GOP Candidates Push In Oklahoma To Win ‘Reddest Of The Red’
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OKLAHOMA CITY (AP) — The four candidates vying for the Republican presidential nomination have ramped up their ground game in Oklahoma recently after largely ignoring it for months, but whoever wins Tuesday’s primary in a state with the reputation for being the “reddest of the red” will have to do it without the usual broad network of local chairmen and dedicated volunteers.
With just 40 delegates at stake, Oklahoma is hardly one of the largest prizes on Super Tuesday, as more attention is focused on Tennessee, Georgia and especially the bellwether state of Ohio. Still, a victory in Oklahoma could underscore conservative credentials in a place that hasn’t voted for a Democratic presidential candidate since Lyndon Johnson in 1964 and where Barack Obama failed to win a single county four years ago.
At this point in the selection process four years ago, Sen. John McCain had already sewn up the GOP nomination. Until Rick Santorum’s victories last month in Colorado, Minnesota and Missouri last month there was little perceived need for candidates to devote resources to Oklahoma.
But now Santorum has been here twice in the past month, and Newt Gingrich, Mitt Romney and Ron Paul have also visited.
“It’s a conservative state and one that connects with the kind of candidate I am and the kind of policies I have,” Santorum said Sunday night in an interview with The Associated Press.
Although Democrats still outnumber Republicans in this state with deep populist roots, there is an overwhelming advantage for the GOP in statewide federal races. That, Republican Party Chairman Matt Pinnell says, is why it has lost his reputation as a “flyover state.”
“We’re the most conservative state in America, and candidates want to be able to raise that mantel,” Pinnell said, “and we also have a lot of conservative money that these candidates can raise. We’re a state that all of these candidates are excited to visit now.”
Of the four candidates, Pinnell said Paul has had the most organized ground game in recent months but that all of the candidates are clearly ramping up their activity in the waning days before Super Tuesday.
“I think they’re all trying to peak at the right time. That may be why they haven’t been visible,” Pinnell said. “I think you’ll see everything from a lot more phone banking, a lot more sign waving on targeted street corners, a lot more yard signs, those kinds of activities.”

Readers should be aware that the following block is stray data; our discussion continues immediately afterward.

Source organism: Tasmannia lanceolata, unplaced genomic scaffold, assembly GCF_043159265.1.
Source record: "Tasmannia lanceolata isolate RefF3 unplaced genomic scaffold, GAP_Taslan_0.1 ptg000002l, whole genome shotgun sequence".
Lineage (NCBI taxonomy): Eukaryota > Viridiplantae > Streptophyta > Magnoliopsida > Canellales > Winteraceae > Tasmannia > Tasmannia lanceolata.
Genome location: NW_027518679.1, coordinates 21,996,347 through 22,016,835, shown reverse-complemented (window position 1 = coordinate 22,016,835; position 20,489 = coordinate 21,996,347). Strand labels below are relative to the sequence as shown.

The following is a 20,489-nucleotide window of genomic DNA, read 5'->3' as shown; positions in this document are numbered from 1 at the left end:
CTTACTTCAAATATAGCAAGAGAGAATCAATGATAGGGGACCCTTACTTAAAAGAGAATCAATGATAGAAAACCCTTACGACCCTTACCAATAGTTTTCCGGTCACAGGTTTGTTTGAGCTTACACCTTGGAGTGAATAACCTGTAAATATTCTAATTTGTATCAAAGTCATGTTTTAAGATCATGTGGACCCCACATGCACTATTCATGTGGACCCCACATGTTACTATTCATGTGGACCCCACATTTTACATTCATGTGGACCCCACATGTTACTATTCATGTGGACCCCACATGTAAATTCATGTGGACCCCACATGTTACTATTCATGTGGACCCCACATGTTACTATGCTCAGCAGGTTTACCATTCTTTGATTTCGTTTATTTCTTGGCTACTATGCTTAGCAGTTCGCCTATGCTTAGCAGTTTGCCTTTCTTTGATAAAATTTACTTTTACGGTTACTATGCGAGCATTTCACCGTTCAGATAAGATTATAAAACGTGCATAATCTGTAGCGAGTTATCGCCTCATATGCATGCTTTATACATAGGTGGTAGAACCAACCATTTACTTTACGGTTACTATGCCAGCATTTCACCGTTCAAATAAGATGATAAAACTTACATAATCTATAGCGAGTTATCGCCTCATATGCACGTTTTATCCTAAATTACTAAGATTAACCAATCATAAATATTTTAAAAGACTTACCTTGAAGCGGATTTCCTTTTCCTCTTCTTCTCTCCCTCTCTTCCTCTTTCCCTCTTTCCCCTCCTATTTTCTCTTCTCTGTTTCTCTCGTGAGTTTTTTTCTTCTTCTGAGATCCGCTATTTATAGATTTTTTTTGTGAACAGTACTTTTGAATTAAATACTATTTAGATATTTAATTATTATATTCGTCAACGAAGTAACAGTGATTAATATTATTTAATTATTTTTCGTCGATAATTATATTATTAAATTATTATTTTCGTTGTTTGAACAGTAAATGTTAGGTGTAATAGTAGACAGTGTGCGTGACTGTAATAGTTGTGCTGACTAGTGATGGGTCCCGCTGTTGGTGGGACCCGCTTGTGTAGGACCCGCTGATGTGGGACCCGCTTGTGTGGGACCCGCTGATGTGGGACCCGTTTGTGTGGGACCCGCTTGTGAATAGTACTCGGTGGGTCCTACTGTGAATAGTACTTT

Santorum, who drew thousands during campaign stops last month in Oklahoma, resonates with Republican voters here due to a large number of voters who describe themselves as evangelical or “born again,” said Democratic political strategist Ben Odom.
“Santorum is currently the darling of the religious right, and that’s a big hunk of the Republican electorate in Oklahoma,” Odom said. “He knows how to throw red meat out to the crowds too.”
Santorum made a last-minute pitch to Oklahoma voters with a visit on Sunday to Oklahoma City and Tulsa, and former Oklahoma Congressman J.C. Watts, a star quarterback at the University of Oklahoma in the 1980s, joined former GOP presidential contender Herman Cain on a campaign tour Monday for Gingrich. The “$2.50 Gas Tour” planned stops in Tulsa, Oklahoma City and Midwest City.
Romney hasn’t visited the state since October and his ground game is less visible, but he has earned some high-profile endorsements, including former Gov. Frank Keating and a weekend endorsement from Oklahoma’s Republican Tom Coburn, who is among the most conservative members of the U.S. Senate.
“I think we’re actually getting a little more attention than our population deserves,” said Pat McFerron, a GOP pollster and political strategist.
But McFerron said it’s not unusual for presidential candidates to wait until the last minute to ramp up its ground game in a state.
“With the presidential campaigns, if you just look at the fluctuations, there’s not a lot of ground building by the campaigns prior to when you’re on deck,” McFerron said. “Every ounce of energy and focus is on the state that has the next election, with just a few exceptions.”
Early voting, which began Friday, has been steady at county election boards across the state, said Oklahoma County Election Board Secretary Paul Ziriax. Polls are open from 7 a.m. to 7 p.m. on Tuesday.
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